A poll of 2,000 adults has revealed many are unable to identify key metrics for looking after their health.
Just 37 per cent are very confident they could name their own blood type, while only 24 per cent know what their BMI is.
And only 23 per cent know what their resting heart rate should be.
When it comes to identifying organs within the body, 63 per cent reckon they could point out where the heart and brain is located.
But only 22 per cent could pinpoint the gall bladder and just 20 per cent could show where the spleen is.
To put the findings to the test, residents in Manchester were quizzed on whether they could spot the correct organ, while others were asked about what blood types were real or fake.
The footage also shows confusion about how body mass index (BMI) is calculated, with one passer-by admitting they know “nothing about the human body”.
A lack of knowledge increases health risks
Dr Chun Tang, medical director from private healthcare provider Pall Mall Medical, which commissioned the research, said: “It’s important we all try to have a good understanding of what it means to be healthy.
“Having knowledge about health allows people to make good choices when it comes to diet, lifestyle and be aware of what to look out for when things might go wrong.
“Our health is one of the most important things we have to look after, and it should be a priority for all of us.”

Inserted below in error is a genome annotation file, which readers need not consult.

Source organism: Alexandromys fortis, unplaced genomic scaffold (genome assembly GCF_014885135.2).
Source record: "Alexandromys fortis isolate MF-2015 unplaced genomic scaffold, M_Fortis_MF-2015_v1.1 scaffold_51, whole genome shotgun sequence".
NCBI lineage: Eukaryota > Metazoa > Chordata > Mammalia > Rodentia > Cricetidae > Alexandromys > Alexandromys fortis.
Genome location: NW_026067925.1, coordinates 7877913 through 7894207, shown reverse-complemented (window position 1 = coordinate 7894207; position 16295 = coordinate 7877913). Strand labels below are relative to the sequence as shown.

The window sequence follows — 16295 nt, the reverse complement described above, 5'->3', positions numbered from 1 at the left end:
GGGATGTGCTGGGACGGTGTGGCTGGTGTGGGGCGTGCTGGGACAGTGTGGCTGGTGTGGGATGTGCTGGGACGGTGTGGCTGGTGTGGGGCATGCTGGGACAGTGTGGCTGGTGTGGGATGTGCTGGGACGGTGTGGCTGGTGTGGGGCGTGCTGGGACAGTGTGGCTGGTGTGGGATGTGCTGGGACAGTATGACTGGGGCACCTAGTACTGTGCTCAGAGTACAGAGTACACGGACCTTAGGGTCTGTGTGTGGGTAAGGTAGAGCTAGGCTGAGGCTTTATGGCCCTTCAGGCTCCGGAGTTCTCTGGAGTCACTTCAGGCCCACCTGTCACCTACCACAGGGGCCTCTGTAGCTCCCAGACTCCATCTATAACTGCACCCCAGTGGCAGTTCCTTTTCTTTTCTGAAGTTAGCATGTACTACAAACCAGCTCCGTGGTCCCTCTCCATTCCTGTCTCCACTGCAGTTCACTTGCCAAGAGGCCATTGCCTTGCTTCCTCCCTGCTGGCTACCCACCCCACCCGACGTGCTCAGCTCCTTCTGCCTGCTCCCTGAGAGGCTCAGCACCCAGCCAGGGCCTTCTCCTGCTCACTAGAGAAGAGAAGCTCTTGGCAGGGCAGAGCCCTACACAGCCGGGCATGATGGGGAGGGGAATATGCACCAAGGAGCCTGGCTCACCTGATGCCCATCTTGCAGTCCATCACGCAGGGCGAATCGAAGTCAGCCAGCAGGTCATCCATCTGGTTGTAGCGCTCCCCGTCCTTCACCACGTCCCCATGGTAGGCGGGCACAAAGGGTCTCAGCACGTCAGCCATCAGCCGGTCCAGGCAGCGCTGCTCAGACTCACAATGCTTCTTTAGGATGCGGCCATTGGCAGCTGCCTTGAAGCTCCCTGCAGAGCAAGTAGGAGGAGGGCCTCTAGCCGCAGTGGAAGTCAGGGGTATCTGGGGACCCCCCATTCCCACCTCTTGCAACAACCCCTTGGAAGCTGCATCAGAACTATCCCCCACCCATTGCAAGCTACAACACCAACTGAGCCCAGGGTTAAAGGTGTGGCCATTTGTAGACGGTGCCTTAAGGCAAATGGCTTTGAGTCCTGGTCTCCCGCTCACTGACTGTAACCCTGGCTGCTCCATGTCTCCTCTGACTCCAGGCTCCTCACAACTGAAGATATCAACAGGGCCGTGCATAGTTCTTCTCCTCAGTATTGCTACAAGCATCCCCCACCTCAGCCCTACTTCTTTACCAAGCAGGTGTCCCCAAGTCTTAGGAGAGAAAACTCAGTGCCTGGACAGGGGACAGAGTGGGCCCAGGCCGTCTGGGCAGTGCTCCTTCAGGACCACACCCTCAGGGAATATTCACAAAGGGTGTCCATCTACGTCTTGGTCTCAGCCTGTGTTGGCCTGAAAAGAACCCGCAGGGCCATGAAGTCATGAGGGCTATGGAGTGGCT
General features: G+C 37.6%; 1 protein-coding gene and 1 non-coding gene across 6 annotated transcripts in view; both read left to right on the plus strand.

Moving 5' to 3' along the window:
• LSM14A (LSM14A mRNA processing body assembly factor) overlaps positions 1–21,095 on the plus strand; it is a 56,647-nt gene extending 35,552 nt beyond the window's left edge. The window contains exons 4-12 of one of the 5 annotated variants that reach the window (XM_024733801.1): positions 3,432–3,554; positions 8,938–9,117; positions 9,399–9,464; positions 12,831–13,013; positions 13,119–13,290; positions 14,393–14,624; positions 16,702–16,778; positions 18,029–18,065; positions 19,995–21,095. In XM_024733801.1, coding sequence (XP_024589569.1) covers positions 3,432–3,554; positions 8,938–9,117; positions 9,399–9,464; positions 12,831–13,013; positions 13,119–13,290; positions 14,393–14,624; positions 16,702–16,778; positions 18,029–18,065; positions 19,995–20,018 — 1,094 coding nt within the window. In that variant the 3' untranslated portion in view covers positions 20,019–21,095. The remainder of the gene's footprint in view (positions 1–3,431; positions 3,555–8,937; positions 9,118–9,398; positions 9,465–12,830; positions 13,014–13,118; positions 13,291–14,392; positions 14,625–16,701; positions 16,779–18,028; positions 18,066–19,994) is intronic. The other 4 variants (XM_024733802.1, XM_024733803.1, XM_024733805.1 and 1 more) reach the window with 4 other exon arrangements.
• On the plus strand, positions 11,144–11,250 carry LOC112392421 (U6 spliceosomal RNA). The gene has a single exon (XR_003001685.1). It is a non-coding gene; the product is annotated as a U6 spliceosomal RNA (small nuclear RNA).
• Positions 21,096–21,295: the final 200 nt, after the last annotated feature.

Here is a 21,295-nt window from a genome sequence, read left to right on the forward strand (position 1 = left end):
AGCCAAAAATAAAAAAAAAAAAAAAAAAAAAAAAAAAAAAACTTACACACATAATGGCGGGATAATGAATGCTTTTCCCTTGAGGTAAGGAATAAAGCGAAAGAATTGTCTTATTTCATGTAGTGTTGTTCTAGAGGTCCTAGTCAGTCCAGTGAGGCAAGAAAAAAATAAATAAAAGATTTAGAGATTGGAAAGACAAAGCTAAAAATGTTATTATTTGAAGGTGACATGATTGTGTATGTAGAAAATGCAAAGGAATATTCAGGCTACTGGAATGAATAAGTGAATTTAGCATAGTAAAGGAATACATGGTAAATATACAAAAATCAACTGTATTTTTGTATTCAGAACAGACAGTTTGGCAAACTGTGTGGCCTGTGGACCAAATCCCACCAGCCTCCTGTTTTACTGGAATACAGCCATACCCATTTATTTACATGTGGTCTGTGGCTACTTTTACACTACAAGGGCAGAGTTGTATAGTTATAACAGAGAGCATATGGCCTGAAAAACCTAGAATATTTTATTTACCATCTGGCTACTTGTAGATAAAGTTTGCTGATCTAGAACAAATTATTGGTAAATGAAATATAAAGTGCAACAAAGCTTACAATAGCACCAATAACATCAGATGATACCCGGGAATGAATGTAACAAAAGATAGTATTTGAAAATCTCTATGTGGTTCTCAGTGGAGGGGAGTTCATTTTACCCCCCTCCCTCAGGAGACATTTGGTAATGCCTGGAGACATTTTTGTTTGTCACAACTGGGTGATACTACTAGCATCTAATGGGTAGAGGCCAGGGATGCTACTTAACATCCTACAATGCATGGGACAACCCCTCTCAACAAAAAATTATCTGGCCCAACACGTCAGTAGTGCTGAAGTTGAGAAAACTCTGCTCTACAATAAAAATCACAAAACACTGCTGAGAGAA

The survey also found just 19 per cent of those polled are completely confident they manage their health well.
But a third are now less likely to call their GP regarding their health since the start of the Covid-19 pandemic.
Not wanting to overwhelm the NHS (37 per cent), worrying about waiting lists (32 per cent) and not thinking their issue is serious enough (31 per cent) are the main reasons people put off calling a professional.
Waiting for health test results (33 per cent) were also one of the most stressful scenarios for adults – ahead of their wedding day (28 per cent) and the birth of a child (23 per cent).
Confidence in health can set you up for life
Worryingly, women are far more likely than men to call their doctors if they spot a sign of a possible health risk.
In fact, only 50 per cent of men compared to 63 per cent of women would call their doctor if they spotted a sign of cancer, according to the OnePoll stats.
Women were also more likely to call for a doctor on virtually all health problems, including broken bones (39 per cent to 32 per cent), lung problems (51 per cent to 44 per cent) and mental health issues (34 per cent to 24 per cent).
Dr Tang at Pall Mall Medical added: “It’s worrying so many people feel they aren’t able to reach out for professional advice when they could have a serious health issue.
“Everyone should have access to the best possible healthcare and not having to worry about the implications that might have on the service they are seeking out.
“Having confidence in your own health can set you up for life and takes a worry off your shoulders.”
What organs can people identify?
Heart – 63 per cent
Brain – 63 per cent
Lungs – 60 per cent
Stomach – 59 per cent
Rectum – 55 per cent
Reproductive organs – 52 per cent
Kidneys – 50 per cent
Bladder – 48 per cent
Liver – 43 per cent
Appendix – 38 per cent